Copper miner Teck Resources said on Thursday it had rejected a sweetened bid from Glencore Plc and made changes to a proposed restructuring plan to allow for an earlier full separation of its metals and coal divisions.
Glencore has offered Teck’s shareholders 24% of the combined metals group and up to $8.2 billion in cash for those who may not want exposure to thermal coal, which is the most polluting fossil fuel. It had initially not offered a cash option.
The Swiss mining giant’s unsolicited bid for the Canadian copper and zinc miner would involve combining and spinning off the thermal and steel-making coal businesses of both companies.
“Now, pre-separation, is not the time to explore a transaction of this nature,” Teck chairman Emeritus Norman Keevil said in a statement.
Glencore’s proposal is materially unchanged and still not in the best interest of Teck, the company said.
It added a revised restructuring plan would now include a potentially shorter path to fully separate the copper and zinc business Teck Metals from the steelmaking coal Elk Valley business and reduce the minimum term of the royalty paid by to Teck Metals to three years from 5.5 years. It also put in place measures to cap annual capital spending by the coal business at $1.3 billion.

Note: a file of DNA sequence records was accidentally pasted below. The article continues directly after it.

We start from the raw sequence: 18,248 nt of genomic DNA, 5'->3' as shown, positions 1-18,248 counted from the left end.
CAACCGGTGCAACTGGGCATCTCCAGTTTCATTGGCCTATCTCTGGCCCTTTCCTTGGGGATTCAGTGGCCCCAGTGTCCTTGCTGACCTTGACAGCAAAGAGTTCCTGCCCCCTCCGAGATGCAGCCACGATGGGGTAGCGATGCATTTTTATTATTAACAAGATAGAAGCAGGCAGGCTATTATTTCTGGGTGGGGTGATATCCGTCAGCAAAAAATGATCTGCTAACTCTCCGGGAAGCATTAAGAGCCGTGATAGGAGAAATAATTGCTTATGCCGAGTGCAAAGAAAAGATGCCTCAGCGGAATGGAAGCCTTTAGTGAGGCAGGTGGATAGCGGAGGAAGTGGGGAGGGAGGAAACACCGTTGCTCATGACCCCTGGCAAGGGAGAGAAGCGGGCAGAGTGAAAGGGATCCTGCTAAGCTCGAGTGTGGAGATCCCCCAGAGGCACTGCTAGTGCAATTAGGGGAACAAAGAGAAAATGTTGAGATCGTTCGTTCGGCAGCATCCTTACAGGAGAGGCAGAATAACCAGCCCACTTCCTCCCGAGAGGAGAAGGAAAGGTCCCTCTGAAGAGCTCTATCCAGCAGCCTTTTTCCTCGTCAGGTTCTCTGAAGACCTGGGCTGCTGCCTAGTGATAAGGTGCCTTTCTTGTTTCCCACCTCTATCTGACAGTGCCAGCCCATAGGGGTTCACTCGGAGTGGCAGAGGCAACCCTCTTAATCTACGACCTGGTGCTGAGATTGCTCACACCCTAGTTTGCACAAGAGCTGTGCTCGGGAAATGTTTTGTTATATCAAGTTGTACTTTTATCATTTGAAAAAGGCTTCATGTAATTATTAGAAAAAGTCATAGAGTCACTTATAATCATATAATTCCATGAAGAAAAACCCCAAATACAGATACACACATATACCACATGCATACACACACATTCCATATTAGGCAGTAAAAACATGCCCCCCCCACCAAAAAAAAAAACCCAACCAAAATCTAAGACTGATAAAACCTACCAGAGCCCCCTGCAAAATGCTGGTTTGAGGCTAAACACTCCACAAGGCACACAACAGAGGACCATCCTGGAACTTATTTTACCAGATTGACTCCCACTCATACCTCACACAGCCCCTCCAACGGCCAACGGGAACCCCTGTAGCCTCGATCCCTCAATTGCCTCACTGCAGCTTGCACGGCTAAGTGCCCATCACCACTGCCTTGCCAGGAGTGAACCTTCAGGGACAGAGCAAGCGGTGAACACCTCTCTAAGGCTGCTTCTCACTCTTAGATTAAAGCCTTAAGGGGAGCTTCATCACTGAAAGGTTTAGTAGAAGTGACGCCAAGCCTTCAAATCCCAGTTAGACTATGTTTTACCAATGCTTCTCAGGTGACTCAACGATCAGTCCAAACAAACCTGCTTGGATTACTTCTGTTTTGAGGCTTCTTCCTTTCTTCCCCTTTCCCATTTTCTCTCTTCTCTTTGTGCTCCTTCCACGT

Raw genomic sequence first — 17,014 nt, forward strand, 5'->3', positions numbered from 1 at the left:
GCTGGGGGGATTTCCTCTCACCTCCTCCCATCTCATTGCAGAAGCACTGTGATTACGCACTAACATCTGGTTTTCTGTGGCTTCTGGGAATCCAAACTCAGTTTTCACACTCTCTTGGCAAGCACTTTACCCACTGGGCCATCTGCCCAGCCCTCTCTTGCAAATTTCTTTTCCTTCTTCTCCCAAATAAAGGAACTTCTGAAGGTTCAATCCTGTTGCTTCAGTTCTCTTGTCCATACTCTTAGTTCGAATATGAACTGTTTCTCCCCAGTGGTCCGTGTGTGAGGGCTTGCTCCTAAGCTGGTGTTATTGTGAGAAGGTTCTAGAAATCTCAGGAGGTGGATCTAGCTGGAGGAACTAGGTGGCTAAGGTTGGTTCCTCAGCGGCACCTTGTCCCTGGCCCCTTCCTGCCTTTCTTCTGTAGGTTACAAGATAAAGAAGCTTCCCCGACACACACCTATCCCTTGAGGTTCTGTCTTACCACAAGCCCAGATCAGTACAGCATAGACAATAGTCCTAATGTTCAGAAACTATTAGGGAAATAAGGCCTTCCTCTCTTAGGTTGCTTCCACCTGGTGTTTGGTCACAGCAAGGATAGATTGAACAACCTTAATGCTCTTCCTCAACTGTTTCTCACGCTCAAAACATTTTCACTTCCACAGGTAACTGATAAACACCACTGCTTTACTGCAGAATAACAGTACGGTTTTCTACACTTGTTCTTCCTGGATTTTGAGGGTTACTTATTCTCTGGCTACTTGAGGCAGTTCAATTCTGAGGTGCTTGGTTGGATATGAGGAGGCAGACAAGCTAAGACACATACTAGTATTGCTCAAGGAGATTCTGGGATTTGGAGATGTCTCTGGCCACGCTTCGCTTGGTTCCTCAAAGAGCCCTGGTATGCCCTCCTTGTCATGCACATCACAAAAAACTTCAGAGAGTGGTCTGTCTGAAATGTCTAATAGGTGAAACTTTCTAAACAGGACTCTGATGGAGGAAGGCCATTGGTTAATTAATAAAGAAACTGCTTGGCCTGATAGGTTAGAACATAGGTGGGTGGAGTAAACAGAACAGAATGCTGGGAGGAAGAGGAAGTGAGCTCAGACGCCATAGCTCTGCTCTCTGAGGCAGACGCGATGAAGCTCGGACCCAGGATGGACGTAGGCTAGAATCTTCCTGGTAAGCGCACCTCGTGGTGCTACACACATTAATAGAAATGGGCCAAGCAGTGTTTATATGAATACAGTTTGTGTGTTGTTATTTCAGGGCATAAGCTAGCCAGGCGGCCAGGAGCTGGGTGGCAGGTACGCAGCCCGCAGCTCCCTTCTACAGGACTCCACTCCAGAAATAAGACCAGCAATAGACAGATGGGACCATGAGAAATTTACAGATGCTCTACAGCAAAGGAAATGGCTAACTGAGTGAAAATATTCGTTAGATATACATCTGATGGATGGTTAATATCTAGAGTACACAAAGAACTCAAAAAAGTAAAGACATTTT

Glencore declined to comment, but it has previously said there are flaws in Teck’s own spin-off plan because it would leave the metals unit still exposed to coal revenue.
Nippon Steel, which has agreed to buy 10% in Teck’s coal spin-off, said on Thursday it hoped the current restructuring plan would be approved.
A vote on Teck’s own plan is scheduled for April 26. If it passes, the separation will then take seven to eight weeks to complete.
Glencore chief executive Gary Nagle is on Thursday meeting some of Teck’s Canadian shareholders in Toronto to personally lobby them for support, but several have this week called on the company to increase the overall offer.
Influential proxy advisor Institutional Shareholder Services (ISS) advised shareholders to reject Teck’s restructuring plan on uncertainties and structural issues.
(By Clara Denina and Mrinalika Roy; Editing by Sriraj Kalluvila and Mark Potter)